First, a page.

Human T-Cell Lymphotropic Viruses (HTLV)

Updated: Feb 07, 2023
  • Author: Joseph M Yabes, Jr, MD, FACP; Chief Editor: Pranatharthi Haran Chandrasekar, MBBS, MD  more...
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In 1979, human T-cell lymphotropic virus (HTLV) was isolated in a patient with adult cutaneous T-cell lymphoma (ATL). [1] This led to the discovery of the first HTLV, designated HTLV-1, and marked the beginning of the human retrovirus era. Two years later, a second T-cell lymphotropic virus, referred to as HTLV-2, was documented in a patient who had been diagnosed with hairy cell leukemia, [2, 3] although subsequent studies showed no association between the two processes. In 2005, two novel viruses, HTLV-3 and HTLV-4, were discovered. HTLV-3 was initially isolated from a 62-year-old male pygmy in southern Cameroon. [4] HTLV-4 has been described in African bush meat hunters. Neither HTLV-3 nor HTLV-4 has been linked to human disease, and considerably less is known about these viruses.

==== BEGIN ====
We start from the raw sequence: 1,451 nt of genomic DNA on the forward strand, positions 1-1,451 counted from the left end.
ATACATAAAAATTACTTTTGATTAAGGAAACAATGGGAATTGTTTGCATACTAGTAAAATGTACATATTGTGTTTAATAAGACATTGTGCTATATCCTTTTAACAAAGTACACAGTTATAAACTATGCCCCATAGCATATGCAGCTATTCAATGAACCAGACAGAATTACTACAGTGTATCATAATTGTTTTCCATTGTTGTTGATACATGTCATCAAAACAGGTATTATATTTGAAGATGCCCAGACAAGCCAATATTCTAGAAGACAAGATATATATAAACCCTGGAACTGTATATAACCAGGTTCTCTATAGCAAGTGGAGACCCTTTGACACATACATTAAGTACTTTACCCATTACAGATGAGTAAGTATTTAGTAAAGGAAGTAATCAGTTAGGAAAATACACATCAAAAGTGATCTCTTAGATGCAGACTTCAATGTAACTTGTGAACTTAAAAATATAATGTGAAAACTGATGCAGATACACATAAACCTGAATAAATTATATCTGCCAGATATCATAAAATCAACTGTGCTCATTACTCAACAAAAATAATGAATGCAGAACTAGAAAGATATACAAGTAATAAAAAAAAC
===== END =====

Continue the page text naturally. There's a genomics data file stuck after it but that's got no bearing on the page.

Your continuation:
All HTLV strains belong to the Retroviridae family in the genus Deltaretrovirus. Retroviruses are RNA viruses that use an enzyme called reverse transcriptase to produce DNA from RNA. The DNA is subsequently incorporated into the host’s genome. Isolation of similar retroviruses in nonhuman primates, simian T-cell lymphotropic viruses (STLV), STLV-1, STLV-2, and STLV-3, have also been discovered, suggesting that HTLV arose as an interspecies transmission between monkeys and humans. [5]